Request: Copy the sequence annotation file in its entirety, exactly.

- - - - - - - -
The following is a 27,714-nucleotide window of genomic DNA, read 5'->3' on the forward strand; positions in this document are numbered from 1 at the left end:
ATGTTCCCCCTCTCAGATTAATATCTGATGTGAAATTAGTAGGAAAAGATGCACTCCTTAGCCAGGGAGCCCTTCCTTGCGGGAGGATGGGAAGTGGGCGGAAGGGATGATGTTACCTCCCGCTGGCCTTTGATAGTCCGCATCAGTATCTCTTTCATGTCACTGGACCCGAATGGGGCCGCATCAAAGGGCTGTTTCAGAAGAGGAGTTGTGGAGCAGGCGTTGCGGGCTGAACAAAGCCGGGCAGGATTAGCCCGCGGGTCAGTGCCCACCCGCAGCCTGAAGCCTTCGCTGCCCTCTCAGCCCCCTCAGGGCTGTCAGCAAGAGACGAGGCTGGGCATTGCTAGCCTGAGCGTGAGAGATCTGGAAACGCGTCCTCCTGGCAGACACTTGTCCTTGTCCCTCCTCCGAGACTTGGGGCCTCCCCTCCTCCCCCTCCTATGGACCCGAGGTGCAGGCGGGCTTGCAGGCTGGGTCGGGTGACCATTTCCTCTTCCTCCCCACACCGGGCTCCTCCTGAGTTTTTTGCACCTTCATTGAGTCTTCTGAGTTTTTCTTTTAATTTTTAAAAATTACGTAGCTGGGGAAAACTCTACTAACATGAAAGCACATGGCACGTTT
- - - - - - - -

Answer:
The following is a 27,714-nucleotide window of genomic DNA, read 5'->3' on the forward strand; positions in this document are numbered from 1 at the left end:
ATGTTCCCCCTCTCAGATTAATATCTGATGTGAAATTAGTAGGAAAAGATGCACTCCTTAGCCAGGGAGCCCTTCCTTGCGGGAGGATGGGAAGTGGGCGGAAGGGATGATGTTACCTCCCGCTGGCCTTTGATAGTCCGCATCAGTATCTCTTTCATGTCACTGGACCCGAATGGGGCCGCATCAAAGGGCTGTTTCAGAAGAGGAGTTGTGGAGCAGGCGTTGCGGGCTGAACAAAGCCGGGCAGGATTAGCCCGCGGGTCAGTGCCCACCCGCAGCCTGAAGCCTTCGCTGCCCTCTCAGCCCCCTCAGGGCTGTCAGCAAGAGACGAGGCTGGGCATTGCTAGCCTGAGCGTGAGAGATCTGGAAACGCGTCCTCCTGGCAGACACTTGTCCTTGTCCCTCCTCCGAGACTTGGGGCCTCCCCTCCTCCCCCTCCTATGGACCCGAGGTGCAGGCGGGCTTGCAGGCTGGGTCGGGTGACCATTTCCTCTTCCTCCCCACACCGGGCTCCTCCTGAGTTTTTTGCACCTTCATTGAGTCTTCTGAGTTTTTCTTTTAATTTTTAAAAATTACGTAGCTGGGGAAAACTCTACTAACATGAAAGCACATGGCACGTTT